SYSTEMATIC PHYSICAL TRAINING 489
then bending downward at the waist, let the body sink toward the floor as far as possible without bending the arms. Continue until tired.
In the development of all the strong men of the world, the lifting of weights has played a prominent part. In fact, at one stage of their development, the weights became the most essential part of their training outfit. They are depended upon to furnish the unusual development of the muscles of. the chest and arms, which are characteristic of the very strong man. If the athlete takes other exercises, it is for the purpose of maintaining the other parts of his body in a healthy condition.
Any gymnasium director will tell you of the risks incurred by any but the most robust, who attempt to work with weights —heavy dumb-bells, etc. The object of the series of exercises given in this lesson is to supply the means for acquiring athletic development without subjecting the pupil to any risk of injury. The exercises will give as much work as could be obtained with bells as heavy as you could possibly lift, and, moreover, so divide the lifting strains that not only the muscles of the arms, shoulders, and back are hardened and strengthened, but every part of the muscular system receives an equal amount of work.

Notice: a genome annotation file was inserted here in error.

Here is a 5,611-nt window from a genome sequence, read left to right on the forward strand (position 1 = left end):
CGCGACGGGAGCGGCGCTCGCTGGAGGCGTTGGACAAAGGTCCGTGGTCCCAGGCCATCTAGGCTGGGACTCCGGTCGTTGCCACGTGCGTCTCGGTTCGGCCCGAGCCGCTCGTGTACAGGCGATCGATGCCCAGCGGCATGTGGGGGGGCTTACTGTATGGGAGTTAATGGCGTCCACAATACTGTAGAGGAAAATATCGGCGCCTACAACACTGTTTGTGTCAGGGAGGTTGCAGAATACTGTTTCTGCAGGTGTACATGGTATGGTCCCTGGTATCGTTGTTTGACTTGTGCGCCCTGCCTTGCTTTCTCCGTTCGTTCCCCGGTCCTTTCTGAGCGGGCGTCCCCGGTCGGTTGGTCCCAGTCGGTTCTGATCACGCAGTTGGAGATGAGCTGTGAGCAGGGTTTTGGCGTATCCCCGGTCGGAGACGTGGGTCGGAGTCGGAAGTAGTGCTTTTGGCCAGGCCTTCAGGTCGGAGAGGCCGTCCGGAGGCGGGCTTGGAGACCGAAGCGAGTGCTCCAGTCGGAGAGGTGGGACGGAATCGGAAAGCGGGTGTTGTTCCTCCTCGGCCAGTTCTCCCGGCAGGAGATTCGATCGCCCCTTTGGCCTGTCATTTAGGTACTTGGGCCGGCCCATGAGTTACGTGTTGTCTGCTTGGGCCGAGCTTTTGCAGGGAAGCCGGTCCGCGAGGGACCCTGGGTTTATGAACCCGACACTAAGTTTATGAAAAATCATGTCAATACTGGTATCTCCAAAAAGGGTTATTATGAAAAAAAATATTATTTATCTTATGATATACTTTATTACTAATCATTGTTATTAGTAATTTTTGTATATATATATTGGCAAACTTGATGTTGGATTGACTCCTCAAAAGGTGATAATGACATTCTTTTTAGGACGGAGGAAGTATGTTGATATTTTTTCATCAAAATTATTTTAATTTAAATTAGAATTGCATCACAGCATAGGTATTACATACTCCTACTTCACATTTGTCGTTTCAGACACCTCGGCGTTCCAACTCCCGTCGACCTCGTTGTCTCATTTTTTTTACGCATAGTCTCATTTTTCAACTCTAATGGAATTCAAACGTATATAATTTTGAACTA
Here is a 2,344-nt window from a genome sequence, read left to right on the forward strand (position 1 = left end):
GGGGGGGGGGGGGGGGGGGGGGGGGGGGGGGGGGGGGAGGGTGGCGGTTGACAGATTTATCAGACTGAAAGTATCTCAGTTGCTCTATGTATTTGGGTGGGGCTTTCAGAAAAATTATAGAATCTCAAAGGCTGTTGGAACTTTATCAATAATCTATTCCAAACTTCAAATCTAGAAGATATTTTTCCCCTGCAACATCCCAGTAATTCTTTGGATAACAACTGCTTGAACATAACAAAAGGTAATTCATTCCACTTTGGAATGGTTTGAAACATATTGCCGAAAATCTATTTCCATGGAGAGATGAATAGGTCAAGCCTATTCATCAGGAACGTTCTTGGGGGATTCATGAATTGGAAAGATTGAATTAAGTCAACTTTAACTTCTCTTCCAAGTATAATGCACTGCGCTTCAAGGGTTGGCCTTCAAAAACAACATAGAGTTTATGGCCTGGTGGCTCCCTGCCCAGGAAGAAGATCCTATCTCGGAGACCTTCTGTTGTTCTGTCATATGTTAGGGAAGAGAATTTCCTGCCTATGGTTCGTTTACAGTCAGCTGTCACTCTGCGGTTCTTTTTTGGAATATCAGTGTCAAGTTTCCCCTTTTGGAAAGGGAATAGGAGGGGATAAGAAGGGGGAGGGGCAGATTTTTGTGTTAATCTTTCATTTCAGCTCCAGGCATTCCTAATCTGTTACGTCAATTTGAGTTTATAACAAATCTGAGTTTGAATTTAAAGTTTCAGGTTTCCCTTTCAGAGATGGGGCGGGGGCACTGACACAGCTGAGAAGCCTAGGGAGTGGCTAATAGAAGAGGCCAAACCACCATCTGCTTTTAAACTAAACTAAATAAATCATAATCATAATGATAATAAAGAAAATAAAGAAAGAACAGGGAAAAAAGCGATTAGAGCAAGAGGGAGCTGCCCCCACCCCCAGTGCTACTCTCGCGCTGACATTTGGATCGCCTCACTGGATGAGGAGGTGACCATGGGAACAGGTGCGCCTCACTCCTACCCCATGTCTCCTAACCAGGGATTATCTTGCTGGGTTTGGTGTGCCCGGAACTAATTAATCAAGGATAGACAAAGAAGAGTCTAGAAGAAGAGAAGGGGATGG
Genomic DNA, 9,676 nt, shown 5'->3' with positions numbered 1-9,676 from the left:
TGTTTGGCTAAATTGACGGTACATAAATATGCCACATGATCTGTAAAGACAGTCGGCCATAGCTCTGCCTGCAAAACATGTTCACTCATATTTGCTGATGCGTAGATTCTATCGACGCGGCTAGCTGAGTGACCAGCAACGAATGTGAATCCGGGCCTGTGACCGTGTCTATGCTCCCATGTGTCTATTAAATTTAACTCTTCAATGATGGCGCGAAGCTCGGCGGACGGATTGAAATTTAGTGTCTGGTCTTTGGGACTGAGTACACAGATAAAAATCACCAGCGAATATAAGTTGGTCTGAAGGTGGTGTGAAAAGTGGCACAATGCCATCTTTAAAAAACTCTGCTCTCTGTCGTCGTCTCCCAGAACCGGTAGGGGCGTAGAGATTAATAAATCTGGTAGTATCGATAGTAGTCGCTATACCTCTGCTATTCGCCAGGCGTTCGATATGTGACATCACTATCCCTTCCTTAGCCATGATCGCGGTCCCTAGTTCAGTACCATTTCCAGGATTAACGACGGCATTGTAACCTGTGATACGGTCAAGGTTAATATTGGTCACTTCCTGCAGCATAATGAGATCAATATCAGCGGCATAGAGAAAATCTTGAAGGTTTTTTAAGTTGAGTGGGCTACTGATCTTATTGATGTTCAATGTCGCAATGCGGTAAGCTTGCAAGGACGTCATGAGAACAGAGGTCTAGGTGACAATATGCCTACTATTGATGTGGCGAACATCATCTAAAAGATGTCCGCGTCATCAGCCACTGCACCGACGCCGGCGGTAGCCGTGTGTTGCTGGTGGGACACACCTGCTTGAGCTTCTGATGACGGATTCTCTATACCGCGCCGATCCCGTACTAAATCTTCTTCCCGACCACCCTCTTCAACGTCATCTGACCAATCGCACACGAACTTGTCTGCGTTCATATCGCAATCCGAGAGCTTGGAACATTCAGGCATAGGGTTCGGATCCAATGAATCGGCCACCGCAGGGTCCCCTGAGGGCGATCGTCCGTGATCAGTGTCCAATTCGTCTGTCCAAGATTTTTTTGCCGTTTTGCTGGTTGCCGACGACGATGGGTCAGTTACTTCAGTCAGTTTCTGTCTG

We shall stipulate no specified number of times these movements shall be taken at each exercise. The best guide is to repeat a movement until tired, gradually increasing the number as the endurance increases.
When this lesson is taken up, the pupil will find it advantageous to arrange the number of times the movements learned in preceding lessons are taken, so that they will altogether take ten to twelve minutes in the morning, and twenty to twenty-five minutes at night, and following them, practice the exercises given in this lesson until tired.
Place the toes on the edge of a chair, hands resting firmly on the floor on either side of the body at shoulders, as in